Surfing School - Shaping - Shaping Racks
Shaping racks are variously designed, but their function is always the same. They must hold the blank level with the floor in both horizontal and edgewise positions, and at the correct height for the shaper. When the blank is on its edge, it must not wobble when pressure is applied to the blank's deck or edge. This means the racks must be solid on the floor, heavily braced, and absolutely level between uprights. The top design for a common shaping/sanding/repair rack favored by this author is shown in Figure 01. It is waist high, simple and easy to construct, and is commonly used to both shape and/or sand boards.
The inside shape allows the blank to be wedged on edge, and the flat top covered with carpet (or sometimes foam) prevents the blank from sliding when laying flat. Use wood or metal about five inches wide in the two V supports. Brace these supports well so constant pressure and vibration will not cause any separation. If metal legs (most common) are used, bolt the V frame with 2 bolts on each leg.
A 3 inch or 4 inch diameter pipe about waist high works well for the legs. A wide, heavy base, often built with fiberglass and then stuck with resen to the floor, will keep the rack from moving. Some shapers cut a hole in their floor and anchor the racks in concrete. Another good method is to securely mount the posts about five feet apart, down the middle of a four foot by eight foot sheet of 3/4" plywood. The plywood is then covered with an old carpet, as is each rack.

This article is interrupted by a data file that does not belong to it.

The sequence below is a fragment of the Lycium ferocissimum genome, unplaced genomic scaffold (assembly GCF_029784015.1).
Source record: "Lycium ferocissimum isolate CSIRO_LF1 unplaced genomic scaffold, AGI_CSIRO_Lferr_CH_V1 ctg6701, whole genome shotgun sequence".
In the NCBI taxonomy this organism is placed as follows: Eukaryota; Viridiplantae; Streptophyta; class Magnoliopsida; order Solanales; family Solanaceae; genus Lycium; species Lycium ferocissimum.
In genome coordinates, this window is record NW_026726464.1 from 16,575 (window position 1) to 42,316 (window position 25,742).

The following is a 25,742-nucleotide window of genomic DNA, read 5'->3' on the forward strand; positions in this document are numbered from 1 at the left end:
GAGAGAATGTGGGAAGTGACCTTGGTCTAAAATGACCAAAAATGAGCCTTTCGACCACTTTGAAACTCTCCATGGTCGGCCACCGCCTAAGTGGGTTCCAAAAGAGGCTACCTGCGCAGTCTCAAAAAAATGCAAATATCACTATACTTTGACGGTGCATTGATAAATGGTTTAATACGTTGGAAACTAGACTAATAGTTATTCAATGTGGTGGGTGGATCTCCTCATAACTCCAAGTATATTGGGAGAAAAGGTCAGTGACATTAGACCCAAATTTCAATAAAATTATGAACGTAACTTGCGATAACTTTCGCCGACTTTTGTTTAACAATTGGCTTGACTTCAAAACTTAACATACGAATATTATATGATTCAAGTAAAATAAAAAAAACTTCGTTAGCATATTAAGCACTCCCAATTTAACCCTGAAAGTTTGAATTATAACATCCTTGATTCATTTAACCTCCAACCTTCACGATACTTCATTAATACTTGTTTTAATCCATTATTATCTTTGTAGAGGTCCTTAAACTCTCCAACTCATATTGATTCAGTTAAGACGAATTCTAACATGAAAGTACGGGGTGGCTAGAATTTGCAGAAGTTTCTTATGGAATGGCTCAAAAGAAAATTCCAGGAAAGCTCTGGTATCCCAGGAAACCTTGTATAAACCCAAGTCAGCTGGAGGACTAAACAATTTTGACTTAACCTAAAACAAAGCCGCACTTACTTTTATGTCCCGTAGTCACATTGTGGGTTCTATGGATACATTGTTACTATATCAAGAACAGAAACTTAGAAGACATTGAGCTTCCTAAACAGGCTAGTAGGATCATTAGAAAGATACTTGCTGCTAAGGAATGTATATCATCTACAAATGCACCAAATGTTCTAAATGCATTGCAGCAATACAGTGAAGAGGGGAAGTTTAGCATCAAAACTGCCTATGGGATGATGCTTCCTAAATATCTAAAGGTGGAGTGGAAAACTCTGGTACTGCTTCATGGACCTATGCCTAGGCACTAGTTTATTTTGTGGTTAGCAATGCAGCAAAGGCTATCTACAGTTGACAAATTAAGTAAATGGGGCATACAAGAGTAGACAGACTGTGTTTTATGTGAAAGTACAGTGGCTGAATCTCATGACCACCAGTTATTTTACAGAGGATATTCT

Gluing the carpet down prevents running a risk of having a nail work loose and causing a nick or scratch in the blank. Over the carpeting on the rack, a layer of 3/4" foam rubber is attached. Use glue or masking tape to hold the rubber down as shown in Figure 02.
If only shaping an occasional board, a freestanding rack with 4" by 4" posts can be built. The posts are braced together by two 4" by 4" supports on each side with a 2" by 6" cross brace on the floor with a second cross brace between the racks. This configuration is shown in Figure 03, and can is easy to used for board sanding and repair work. Again, the cross braces must be solid on the floor to prevent it from moving when pressure is applied to the board. Pouring resin over the cross braces will help. Serious shapers often don't like the cross brace design as it can get in the way of your feet when shaping a board quickly. However, most manufactures have a cross brace support around for use by those making repairs.